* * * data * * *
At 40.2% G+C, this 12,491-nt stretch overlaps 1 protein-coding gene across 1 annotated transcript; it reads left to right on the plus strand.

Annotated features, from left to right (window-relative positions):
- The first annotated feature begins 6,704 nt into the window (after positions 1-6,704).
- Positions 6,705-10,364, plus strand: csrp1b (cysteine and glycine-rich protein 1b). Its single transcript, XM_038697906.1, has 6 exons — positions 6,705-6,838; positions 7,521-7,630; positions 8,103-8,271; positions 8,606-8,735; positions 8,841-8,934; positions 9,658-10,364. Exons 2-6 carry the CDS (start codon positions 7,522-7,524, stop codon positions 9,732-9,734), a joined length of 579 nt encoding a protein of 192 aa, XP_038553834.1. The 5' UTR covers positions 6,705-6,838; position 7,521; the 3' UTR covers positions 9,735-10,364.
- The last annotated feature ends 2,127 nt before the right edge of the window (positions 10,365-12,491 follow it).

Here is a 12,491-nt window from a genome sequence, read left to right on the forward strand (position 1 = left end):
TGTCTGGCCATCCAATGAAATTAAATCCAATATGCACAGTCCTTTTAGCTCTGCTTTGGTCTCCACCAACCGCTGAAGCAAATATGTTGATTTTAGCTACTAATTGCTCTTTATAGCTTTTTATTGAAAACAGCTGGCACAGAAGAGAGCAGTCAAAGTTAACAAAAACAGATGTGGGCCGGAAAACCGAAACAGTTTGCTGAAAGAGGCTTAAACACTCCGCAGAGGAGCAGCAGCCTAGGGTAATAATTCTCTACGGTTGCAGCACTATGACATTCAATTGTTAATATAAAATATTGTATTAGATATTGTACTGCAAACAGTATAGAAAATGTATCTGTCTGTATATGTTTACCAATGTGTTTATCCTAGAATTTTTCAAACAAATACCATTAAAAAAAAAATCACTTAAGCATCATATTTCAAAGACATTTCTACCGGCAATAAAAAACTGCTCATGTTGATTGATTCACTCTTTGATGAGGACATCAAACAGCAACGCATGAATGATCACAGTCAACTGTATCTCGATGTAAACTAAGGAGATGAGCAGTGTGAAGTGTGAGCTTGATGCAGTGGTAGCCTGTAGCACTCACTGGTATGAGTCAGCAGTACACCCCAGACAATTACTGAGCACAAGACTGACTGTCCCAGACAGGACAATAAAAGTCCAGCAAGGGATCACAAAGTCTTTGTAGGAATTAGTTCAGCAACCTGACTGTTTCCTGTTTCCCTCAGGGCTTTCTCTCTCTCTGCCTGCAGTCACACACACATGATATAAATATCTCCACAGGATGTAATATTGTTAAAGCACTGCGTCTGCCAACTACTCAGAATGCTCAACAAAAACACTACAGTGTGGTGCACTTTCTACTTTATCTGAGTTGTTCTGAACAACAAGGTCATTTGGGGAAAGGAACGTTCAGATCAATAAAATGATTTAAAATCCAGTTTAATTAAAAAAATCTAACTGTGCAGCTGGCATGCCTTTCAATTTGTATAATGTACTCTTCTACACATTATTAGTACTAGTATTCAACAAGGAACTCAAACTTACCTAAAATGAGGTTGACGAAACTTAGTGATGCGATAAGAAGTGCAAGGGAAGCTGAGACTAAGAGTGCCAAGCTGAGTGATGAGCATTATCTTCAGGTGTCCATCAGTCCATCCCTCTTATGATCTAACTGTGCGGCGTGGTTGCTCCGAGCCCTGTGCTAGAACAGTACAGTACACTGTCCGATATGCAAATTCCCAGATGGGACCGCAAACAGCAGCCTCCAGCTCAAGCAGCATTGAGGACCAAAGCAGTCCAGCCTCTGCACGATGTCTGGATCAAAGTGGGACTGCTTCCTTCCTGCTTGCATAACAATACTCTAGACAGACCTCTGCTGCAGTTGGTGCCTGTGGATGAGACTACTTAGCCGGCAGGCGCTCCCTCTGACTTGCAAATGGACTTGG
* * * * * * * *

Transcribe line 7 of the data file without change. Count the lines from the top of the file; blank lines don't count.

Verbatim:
TGTCTGGCCATCCAATGAAATTAAATCCAATATGCACAGTCCTTTTAGCTCTGCTTTGGTCTCCACCAACCGCTGAAGCAAATATGTTGATTTTAGCTACTAATTGCTCTTTATAGCTTTTTATTGAAAACAGCTGGCACAGAAGAGAGCAGTCAAAGTTAACAAAAACAGATGTGGGCCGGAAAACCGAAACAGTTTGCTGAAAGAGGCTTAAACACTCCGCAGAGGAGCAGCAGCCTAGGGTAATAATTCTCTACGGTTGCAGCACTATGACATTCAATTGTTAATATAAAATATTGTATTAGATATTGTACTGCAAACAGTATAGAAAATGTATCTGTCTGTATATGTTTACCAATGTGTTTATCCTAGAATTTTTCAAACAAATACCATTAAAAAAAAAATCACTTAAGCATCATATTTCAAAGACATTTCTACCGGCAATAAAAAACTGCTCATGTTGATTGATTCACTCTTTGATGAGGACATCAAACAGCAACGCATGAATGATCACAGTCAACTGTATCTCGATGTAAACTAAGGAGATGAGCAGTGTGAAGTGTGAGCTTGATGCAGTGGTAGCCTGTAGCACTCACTGGTATGAGTCAGCAGTACACCCCAGACAATTACTGAGCACAAGACTGACTGTCCCAGACAGGACAATAAAAGTCCAGCAAGGGATCACAAAGTCTTTGTAGGAATTAGTTCAGCAACCTGACTGTTTCCTGTTTCCCTCAGGGCTTTCTCTCTCTCTGCCTGCAGTCACACACACATGATATAAATATCTCCACAGGATGTAATATTGTTAAAGCACTGCGTCTGCCAACTACTCAGAATGCTCAACAAAAACACTACAGTGTGGTGCACTTTCTACTTTATCTGAGTTGTTCTGAACAACAAGGTCATTTGGGGAAAGGAACGTTCAGATCAATAAAATGATTTAAAATCCAGTTTAATTAAAAAAATCTAACTGTGCAGCTGGCATGCCTTTCAATTTGTATAATGTACTCTTCTACACATTATTAGTACTAGTATTCAACAAGGAACTCAAACTTACCTAAAATGAGGTTGACGAAACTTAGTGATGCGATAAGAAGTGCAAGGGAAGCTGAGACTAAGAGTGCCAAGCTGAGTGATGAGCATTATCTTCAGGTGTCCATCAGTCCATCCCTCTTATGATCTAACTGTGCGGCGTGGTTGCTCCGAGCCCTGTGCTAGAACAGTACAGTACACTGTCCGATATGCAAATTCCCAGATGGGACCGCAAACAGCAGCCTCCAGCTCAAGCAGCATTGAGGACCAAAGCAGTCCAGCCTCTGCACGATGTCTGGATCAAAGTGGGACTGCTTCCTTCCTGCTTGCATAACAATACTCTAGACAGACCTCTGCTGCAGTTGGTGCCTGTGGATGAGACTACTTAGCCGGCAGGCGCTCCCTCTGACTTGCAAATGGACTTGG